Who's Looking? What Parents Need to Know About the Look App

by Screen Time Team on 06/01/2021

Some apps fix their problems. Others rebrand and hope everyone forgets them. So it is with Look, which was once Sochat and is now Sochat again. And both should be in your parental control software’s blacklist.

What Was Look?

As far as we can tell, the Look app is no longer available, although it may still be uploaded on improperly wiped secondhand devices. When it was active, Look was designed to be a multimedia messaging service combining text, video, pictures, and drawings. It was supposed to stand out due to its ability to draw on and notate video. Most troubling to parents, it encouraged users to chat with strangers nearby.

It was also accused of spammy methods to bolster its userbase, such as sending an “invitation” automatically to all your contacts when you downloaded the app. But the story gets much worse.

Tracking Down A Sketchy App

When we first heard of the Look app, we began researching it and quickly discovered that the app itself appears to have vanished. It turns out, though, the story’s more complicated than that. Follow this thread if you can.

  • Look originally launched as SoChat in 2014. It was a knock-off of the more popular WeChat, but where that app was international, SoChat was aimed at Americans.
  • When that didn’t work, SoChat was rebranded as Look. This was true as of 2017.
  • At some point, it appears SoChat, or at least the app, was sold to a company called Mini Joy HK Limited, which shares a name with an Indian company of the same name. It’s not clear if there’s a connection between the two. It’s also not clear if SoChat is still an independent company; when we tried to visit the page, we got a security warning.
  • The entire Look app page was scrapped, and SoChat returned, complete with the old logo. This move conveniently got rid of its bad reviews, user complaints, and other issues.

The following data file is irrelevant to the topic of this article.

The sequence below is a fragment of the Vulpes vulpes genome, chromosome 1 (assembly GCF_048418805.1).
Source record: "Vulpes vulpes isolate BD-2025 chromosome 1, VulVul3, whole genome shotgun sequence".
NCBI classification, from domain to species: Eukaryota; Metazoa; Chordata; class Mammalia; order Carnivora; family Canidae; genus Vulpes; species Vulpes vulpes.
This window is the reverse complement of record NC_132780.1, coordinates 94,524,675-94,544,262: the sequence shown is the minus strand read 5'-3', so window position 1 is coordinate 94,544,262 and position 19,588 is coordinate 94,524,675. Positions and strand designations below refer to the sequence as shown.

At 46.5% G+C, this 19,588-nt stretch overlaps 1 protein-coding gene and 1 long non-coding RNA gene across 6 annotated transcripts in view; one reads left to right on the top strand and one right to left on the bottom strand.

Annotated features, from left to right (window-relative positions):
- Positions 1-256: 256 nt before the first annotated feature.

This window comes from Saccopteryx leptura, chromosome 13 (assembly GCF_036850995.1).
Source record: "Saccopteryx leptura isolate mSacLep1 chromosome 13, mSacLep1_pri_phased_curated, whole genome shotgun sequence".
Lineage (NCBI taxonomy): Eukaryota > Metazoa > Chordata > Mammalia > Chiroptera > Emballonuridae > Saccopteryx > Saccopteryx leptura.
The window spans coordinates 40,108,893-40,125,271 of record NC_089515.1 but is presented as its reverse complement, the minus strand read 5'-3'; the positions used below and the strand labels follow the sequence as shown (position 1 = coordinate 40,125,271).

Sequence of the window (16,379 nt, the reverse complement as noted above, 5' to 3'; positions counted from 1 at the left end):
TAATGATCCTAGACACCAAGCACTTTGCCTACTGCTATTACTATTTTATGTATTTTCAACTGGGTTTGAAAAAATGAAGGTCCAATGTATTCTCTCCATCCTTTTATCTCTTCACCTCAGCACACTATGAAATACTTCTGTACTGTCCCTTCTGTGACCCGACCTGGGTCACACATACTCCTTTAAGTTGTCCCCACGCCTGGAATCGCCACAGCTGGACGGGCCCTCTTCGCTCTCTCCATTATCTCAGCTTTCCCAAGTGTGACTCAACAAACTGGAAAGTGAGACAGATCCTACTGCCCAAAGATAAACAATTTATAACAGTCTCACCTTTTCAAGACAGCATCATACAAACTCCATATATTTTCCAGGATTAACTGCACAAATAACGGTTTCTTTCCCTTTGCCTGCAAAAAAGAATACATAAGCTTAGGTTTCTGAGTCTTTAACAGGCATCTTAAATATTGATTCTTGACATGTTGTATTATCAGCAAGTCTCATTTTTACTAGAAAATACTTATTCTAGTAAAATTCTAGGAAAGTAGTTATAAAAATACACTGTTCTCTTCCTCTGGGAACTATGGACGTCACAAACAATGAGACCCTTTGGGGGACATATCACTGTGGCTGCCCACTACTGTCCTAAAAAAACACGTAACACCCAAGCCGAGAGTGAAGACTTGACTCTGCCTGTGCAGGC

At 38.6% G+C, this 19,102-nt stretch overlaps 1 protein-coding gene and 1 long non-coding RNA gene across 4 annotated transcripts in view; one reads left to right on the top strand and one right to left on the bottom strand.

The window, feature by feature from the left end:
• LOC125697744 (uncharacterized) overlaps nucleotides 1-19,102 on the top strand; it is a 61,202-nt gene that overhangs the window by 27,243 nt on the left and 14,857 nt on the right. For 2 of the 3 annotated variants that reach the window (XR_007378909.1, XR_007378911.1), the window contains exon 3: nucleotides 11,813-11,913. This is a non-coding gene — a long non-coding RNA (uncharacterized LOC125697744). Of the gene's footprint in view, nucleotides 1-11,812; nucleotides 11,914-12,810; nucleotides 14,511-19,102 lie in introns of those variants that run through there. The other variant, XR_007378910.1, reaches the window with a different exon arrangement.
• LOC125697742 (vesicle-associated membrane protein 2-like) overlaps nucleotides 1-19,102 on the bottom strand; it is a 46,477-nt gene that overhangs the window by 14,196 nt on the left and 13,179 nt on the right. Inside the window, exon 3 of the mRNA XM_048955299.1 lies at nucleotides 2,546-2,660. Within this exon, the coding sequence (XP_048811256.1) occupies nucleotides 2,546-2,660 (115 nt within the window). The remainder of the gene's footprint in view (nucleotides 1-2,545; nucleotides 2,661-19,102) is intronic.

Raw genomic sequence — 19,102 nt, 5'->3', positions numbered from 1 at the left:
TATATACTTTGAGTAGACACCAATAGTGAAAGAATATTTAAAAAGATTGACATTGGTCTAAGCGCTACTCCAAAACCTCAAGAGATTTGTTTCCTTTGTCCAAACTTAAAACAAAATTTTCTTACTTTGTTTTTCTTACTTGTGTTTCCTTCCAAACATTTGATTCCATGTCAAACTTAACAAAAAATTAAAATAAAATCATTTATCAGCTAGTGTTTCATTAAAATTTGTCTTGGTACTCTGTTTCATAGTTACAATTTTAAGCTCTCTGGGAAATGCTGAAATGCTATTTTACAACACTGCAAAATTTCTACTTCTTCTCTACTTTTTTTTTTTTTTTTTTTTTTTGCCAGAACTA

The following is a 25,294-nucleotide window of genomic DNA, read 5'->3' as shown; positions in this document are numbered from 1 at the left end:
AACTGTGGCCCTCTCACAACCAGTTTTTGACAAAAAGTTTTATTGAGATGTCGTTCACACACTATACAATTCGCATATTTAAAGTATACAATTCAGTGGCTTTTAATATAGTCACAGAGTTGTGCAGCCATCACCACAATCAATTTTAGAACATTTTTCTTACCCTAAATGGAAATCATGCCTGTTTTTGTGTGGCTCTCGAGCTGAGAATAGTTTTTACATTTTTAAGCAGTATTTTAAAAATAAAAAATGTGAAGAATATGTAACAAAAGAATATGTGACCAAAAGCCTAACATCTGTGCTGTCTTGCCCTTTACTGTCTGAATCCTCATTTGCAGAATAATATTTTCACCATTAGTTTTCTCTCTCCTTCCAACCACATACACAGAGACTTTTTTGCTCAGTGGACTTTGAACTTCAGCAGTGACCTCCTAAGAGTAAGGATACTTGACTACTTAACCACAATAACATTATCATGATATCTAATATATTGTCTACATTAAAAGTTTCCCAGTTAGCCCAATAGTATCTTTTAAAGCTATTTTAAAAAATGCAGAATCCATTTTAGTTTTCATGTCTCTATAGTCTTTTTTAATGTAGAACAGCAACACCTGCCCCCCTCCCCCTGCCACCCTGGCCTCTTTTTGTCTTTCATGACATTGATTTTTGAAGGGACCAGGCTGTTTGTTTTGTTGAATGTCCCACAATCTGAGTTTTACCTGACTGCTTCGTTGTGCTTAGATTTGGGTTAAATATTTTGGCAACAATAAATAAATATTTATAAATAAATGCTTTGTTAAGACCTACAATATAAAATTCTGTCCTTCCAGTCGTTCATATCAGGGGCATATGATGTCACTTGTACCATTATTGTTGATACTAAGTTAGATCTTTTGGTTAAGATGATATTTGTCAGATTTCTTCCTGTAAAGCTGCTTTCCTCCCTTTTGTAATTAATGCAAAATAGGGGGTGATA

Why does this matter? This means that the data from anyone who used the app has changed hands, multiple times, between entities of uncertain provenance. And if Look or SoChat are still on a device, they may still have those permissions.

Young teen looking at a phone.

What Can We Learn From Look?

Parents should talk with kids about how predators and fraudsters can use their information for nefarious ends. Even something as simple as a profile picture might come back to haunt them.

In the meantime, take the following steps with apps kids may want to use that you don’t trust.

  • Check their permissions in the app store. Veto any apps that might collect information you don’t want out there on your kids, and make sure they understand the basics of internet safety.
  • Configure your operating system and parental control software to block downloads and to limit what these apps can access, what times they can function, and so on.
  • Fully wipe any devices, whether you plan to resell them, hand them down to younger siblings, or recycle them, and do the same with any upcycled devices you might get for kids. This not only clears any personal data, it keeps apps like Look out of your family’s orbit.

Managing both old apps and new apps can be a point of frustration for parents. Parental control software can help. To learn more, sign up!

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